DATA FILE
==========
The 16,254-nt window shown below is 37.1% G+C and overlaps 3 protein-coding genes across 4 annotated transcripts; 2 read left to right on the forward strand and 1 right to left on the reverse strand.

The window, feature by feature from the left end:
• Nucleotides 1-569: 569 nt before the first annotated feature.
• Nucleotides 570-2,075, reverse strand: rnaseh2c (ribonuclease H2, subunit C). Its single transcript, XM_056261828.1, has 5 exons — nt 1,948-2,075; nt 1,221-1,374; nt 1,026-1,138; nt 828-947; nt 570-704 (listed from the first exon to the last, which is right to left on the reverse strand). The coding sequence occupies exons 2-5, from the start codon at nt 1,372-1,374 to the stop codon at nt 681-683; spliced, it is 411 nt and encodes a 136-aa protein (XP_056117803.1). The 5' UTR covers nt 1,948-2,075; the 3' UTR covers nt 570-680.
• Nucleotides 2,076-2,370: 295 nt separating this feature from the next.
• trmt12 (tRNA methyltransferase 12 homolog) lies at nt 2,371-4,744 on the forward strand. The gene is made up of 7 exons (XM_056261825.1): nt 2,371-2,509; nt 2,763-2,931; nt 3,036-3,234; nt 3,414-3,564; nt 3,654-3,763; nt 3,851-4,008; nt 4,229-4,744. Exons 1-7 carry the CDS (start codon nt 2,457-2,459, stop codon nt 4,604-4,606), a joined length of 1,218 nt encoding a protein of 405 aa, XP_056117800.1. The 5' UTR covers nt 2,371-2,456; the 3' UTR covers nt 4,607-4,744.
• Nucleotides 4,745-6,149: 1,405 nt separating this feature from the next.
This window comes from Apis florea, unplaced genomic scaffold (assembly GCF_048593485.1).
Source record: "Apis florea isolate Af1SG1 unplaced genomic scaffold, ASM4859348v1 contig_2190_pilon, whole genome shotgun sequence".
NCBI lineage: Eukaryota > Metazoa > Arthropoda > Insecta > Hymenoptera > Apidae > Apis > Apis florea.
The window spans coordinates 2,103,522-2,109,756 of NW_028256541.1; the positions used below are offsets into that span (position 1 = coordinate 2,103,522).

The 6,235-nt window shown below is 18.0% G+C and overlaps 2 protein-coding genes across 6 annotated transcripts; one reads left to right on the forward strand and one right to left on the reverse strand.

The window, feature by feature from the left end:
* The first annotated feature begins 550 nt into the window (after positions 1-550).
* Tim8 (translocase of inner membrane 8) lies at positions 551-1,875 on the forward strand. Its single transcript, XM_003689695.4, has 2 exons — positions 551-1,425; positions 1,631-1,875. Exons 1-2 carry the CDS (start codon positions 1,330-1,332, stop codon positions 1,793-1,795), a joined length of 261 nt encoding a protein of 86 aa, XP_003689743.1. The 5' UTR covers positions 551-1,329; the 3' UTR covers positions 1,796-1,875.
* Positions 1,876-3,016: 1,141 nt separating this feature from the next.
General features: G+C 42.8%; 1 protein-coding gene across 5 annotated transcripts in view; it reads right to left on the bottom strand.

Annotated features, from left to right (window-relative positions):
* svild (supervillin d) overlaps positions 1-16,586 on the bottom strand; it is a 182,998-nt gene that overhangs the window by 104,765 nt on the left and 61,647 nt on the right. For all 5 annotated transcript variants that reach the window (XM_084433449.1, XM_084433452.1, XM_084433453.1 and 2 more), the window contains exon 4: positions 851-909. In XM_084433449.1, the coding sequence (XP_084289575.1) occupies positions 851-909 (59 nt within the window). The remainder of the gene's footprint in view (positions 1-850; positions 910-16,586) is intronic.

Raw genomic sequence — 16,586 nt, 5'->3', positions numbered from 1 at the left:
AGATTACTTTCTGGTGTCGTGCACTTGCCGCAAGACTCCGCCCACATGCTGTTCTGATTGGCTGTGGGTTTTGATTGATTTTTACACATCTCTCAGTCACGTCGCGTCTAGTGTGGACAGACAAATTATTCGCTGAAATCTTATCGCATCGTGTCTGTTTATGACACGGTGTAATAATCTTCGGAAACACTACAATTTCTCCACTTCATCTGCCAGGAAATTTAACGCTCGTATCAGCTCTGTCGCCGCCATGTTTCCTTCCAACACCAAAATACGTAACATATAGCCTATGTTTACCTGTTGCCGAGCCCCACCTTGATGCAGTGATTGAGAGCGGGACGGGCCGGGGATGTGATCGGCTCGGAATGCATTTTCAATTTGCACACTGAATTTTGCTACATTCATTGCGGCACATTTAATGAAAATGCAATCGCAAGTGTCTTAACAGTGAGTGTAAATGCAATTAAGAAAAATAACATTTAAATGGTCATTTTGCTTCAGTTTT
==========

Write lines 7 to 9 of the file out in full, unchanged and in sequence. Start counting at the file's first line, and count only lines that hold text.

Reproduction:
• Nucleotides 4,745-6,149: 1,405 nt separating this feature from the next.
This window comes from Apis florea, unplaced genomic scaffold (assembly GCF_048593485.1).
Source record: "Apis florea isolate Af1SG1 unplaced genomic scaffold, ASM4859348v1 contig_2190_pilon, whole genome shotgun sequence".